Rachel Vannette, Associate Professor 2021-current
Stanford University, Department of Biology 2011-2015
Ph.D., University of Michigan, Ann Arbor, Department of Ecology and Evolutionary Biology, 2011
B.S. Biology, Calvin College, 2006
Awards: Life Sciences Research Fellow 2012-2015; Hellman Fellow 2019; NSF CAREER Awardee 2019-2024
Follow me on Twitter @rachelvannette
Ph.D. University of California, Riverside 2021
M.S. California State Polytechnic University, Pomona 2015
B.S. California State Polytechnic University, Pomona 2012
Jake Cecala is a community ecologist interested in wild, native bee species and their interactions with cultivated plants in urban and agricultural areas. For his doctoral work, he investigated how commercial plant nurseries in California function as habitats for wild bees. As a member of the Vannette lab, Jake is studying how insecticides and drought interact to affect floral microbial communities and crop pollination. His Google Scholar page.
Amber Crowley-Gall, USDA Postdoctoral Fellow 2019-current
Amber is a chemical ecologist with an interest in understanding the role of sensory systems in insect host choice. Her PhD dissertation focused on examining how variation in the olfactory system contributes to host specialization in cactophilic Drosophila. She is currently interested in exploring the role of microbes in insect host selection. She is particularly interested in understanding how plant-microbe interactions, especially plant pathogens, can alter the chemical signatures that insects are exposed to, as well as how these interactions can influence host choice and the impacts of time and environmental conditions. As a member of the Vannette lab she hopes to examine microbe-pollinator interactions, with a focus on plant pathogens and their potential microbial antagonists.
B.S: University of North Carolina at Asheville, Ph.D. :University of Nevada Reno
Jake Francis is a behavioral and community ecologist interested in how pollinator behavior drives processes in co-flowering plant communities. For his doctoral work, he explored how floral reward nutrition shapes bees’ foraging behavior with downstream effects on patterns of pollen movement among plant species. In the Vannette lab he plans to explore the intersection of plant, pollinator, and microbial ecology with a focus on how floral traits mediate these interactions.Google Scholar, Jake’s Website
co-advised by Johan Leveau
Gillian is an ecologist interested in seed microbial community assembly. As an undergraduate at Oregon State University (OSU), she characterized the fungal communities of Douglas-fir seeds from throughout the Pacific Northwest and New Zealand. She went on to work as a lab technician at OSU, characterizing the wood fungal communities of Populus trichocarpa and assisting on various projects in the greenhouse and the field. As a PhD student at UC Davis, Gillian is investigating the spatial and temporal processes involved in microbial transmission from flowers to seeds. Her long-term goal is to apply a metacommunity framework to studying seed microbial community assembly across scales, with interests in plant-pollinator-microbe interactions and consequences for young plant health. Outside of science, she enjoys riding and racing her bike, baking, traveling, and spending time with her husband and cat.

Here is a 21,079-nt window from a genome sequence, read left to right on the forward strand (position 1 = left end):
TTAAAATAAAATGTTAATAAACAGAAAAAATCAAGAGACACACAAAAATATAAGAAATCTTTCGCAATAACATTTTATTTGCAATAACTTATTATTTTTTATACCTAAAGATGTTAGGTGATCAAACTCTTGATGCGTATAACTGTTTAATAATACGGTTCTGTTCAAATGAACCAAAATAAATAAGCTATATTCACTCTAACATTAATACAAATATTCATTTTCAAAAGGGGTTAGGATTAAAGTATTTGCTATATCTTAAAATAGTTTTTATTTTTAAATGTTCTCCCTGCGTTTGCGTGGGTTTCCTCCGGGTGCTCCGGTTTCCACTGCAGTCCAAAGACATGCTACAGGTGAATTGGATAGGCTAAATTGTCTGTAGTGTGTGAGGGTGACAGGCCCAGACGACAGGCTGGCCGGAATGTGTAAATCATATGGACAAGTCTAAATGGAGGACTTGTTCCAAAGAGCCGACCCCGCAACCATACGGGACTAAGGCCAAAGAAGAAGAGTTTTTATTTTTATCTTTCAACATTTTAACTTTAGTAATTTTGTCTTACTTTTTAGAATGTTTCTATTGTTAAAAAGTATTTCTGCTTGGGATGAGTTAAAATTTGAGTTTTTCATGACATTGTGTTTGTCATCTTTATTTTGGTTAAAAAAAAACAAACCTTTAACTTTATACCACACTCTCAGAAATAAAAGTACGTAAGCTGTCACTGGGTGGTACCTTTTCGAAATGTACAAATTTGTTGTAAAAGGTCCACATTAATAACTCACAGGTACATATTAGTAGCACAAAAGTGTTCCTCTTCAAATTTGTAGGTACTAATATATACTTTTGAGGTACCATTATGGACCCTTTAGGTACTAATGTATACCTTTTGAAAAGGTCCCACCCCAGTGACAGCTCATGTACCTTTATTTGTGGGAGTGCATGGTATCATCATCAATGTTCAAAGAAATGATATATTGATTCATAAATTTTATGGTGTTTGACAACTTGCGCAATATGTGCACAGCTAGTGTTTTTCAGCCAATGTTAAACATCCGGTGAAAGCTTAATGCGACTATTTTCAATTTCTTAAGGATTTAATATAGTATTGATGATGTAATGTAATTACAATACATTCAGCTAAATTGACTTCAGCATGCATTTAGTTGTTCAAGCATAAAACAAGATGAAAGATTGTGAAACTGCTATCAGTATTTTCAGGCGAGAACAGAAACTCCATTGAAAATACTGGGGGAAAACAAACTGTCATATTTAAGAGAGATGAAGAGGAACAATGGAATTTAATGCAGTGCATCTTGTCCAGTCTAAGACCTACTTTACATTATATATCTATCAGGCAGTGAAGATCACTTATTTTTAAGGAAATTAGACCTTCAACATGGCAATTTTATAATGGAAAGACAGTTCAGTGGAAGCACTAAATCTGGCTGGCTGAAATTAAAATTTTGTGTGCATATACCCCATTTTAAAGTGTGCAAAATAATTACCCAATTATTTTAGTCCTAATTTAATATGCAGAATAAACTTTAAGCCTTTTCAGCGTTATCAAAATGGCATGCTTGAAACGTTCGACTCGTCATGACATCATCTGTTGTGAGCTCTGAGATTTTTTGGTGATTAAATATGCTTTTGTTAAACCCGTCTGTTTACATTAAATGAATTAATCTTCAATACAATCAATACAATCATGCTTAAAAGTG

Shawn Christensen, PhD Candidate in the Microbiology Graduate Group
Shawn is an evolutionary biologist turned microbiologist, broadly interested in microbial interactions/symbioses with plant-pollinator systems, weird evolutionary traits, and crosswords. They obtained a BS from University of Wisconsin-Madison in Evolutionary Biology, where they did research on reducing ecological impacts of phosphorus runoff, ethnobotany and domestication traits in Brassica rapa, botanical field excursions of all kinds, and the evolution of chemical sets in the early origins of life. In the Vannette lab, Shawn is currently studying nectar-dwelling Acinetobacter and other nectar microbes and their potential influences on pollen for nutrient procurement, as well as the metabolomics of solitary bee pollen provisions.
Lexie Martin, PhD student in the Entomology Graduate group
Lexie is an entomology PhD student interested in bumblebees and microbes. She received a BS in Biology (focus evolution, ecology, and behavior) and a BSA in Chemistry from the University of Texas at Austin. As an undergraduate, she investigated the spatial distribution of bacteria within the guts of bumblebees and the gut microbiota of the Mexican honey wasp. In the Vannette Lab, she aims to study bee-microbe-plant interactions and how those interactions affect bumblebee behavior.
Email: dmrutkowski ‘at’ ucdavis ‘dot’ edu